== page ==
By Brandon Leversee
Detroit’s image of a proper rust-belt city in the depths of despair during the Great Recession and the subsequent filing of bankruptcy in 2013 has been reshaped into an inspiring story of resilience and resurgence. Detroit’s economy is strong, with unemployment decreasing every year since 2014 and an employment base that continues to diversify. While the economic mainstays—General Motors, Ford, and Fiat Chrysler—still thrive in the city, other major employers belong to the financial and healthcare sectors; moreover, the technology sector continues to grow.
The strengthening of the local economy has positively influenced Detroit’s hotel market, as both occupancy and average rates have increased year-over-year since 2011. In fact, Detroit was bested only by Nashville, San Francisco, and Los Angeles in terms of average annual RevPAR growth from 2009 to 2017. Furthermore, 2018 was another positive year for Detroit, as RevPAR continued to rise at a pace well above the national average.
The new image of Detroit, coupled with a strong lodging industry, has spurred multiple hotel developments Downtown. In recent years, redevelopment projects included the Foundation Hotel (currently the market leader) and the Aloft Hotel (the David Whitney Building redevelopment). Continuing this redevelopment trend, three new hotels opened in the last twelve months. The Siren Hotel, a boutique, 106-room hotel opened in March within the former 92-year-old Wurlitzer Building. More recently, the 110-room Element Detroit at the Metropolitan officially opened its doors in December 2018 after undergoing a $33-million redevelopment of the 93-year-old building. The most anticipated of recent redevelopments in Downtown Detroit was the luxury, boutique Shinola Hotel. After nearly two years of construction, Shinola (a local luxury watchmaker) and Bedrock LLC (a local development group) opened the 128-room hotel on Woodward Avenue.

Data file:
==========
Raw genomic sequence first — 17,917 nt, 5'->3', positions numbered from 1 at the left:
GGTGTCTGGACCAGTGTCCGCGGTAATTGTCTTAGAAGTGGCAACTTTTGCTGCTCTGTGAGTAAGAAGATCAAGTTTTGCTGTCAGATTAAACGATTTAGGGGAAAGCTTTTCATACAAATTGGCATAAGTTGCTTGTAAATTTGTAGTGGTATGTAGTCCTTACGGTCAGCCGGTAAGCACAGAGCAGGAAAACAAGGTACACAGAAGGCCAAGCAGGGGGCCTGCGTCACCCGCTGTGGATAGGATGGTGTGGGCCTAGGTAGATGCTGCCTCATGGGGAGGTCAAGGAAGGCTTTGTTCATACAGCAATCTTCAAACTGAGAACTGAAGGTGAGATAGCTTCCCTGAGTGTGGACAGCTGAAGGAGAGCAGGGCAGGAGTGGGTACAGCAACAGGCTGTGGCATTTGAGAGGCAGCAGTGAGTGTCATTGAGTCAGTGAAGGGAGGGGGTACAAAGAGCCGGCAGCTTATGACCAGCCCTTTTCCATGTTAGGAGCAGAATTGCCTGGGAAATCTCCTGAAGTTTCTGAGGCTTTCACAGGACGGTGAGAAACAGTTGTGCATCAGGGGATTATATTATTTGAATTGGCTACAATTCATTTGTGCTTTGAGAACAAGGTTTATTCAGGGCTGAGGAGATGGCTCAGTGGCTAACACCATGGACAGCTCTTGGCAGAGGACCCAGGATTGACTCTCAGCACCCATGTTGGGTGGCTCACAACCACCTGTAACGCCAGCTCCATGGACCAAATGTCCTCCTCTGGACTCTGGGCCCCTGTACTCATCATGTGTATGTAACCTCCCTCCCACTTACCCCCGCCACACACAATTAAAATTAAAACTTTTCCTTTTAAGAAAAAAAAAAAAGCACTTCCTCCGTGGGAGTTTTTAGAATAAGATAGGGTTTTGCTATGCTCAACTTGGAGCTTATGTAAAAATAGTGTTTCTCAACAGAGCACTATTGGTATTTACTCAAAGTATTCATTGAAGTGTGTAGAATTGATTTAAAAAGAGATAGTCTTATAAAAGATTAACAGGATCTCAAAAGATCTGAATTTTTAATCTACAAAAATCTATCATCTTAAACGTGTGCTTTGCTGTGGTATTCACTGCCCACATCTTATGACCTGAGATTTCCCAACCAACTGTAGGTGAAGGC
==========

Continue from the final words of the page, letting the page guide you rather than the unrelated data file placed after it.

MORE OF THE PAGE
Buildings continue to be redeveloped and skyscrapers are rising as Downtown and Midtown Detroit continue to be revitalized. In 2018, Bedrock LLC broke ground on the $909-million development on the site of the former J.L. Hudson’s department store; upon completion, it will be Michigan’s tallest building. Furthermore, work began on the $830-million Monroe Blocks mixed-use development in Downtown Detroit, another project by Bedrock LLC. Those two projects, along with the $313-million redevelopment of the 1926-built Book Tower and the $95-million addition to the One Campus Martius building, are part Bedrock’s development efforts totaling over $2 billion.
With the completion of the nearly $900-million Little Caesars Arena (the new home of the NHL Redwings and NBA Pistons) in 2017, Detroit became the only city in the United States with four major professional sporting teams located in its Downtown core. The new arena ranked third in the U.S. in concert ticket sales in 2018.
The outlook remains positive as multiple developments continue to reshape Detroit’s image for the better in 2019. Although no new hotels are slated to open in 2019, many hotel projects are in the early development phase, with openings expected in 2021. Despite the looming threats of tariffs that may affect the automotive industry, the diversification of Detroit’s economy is anticipated to benefit the local lodging market.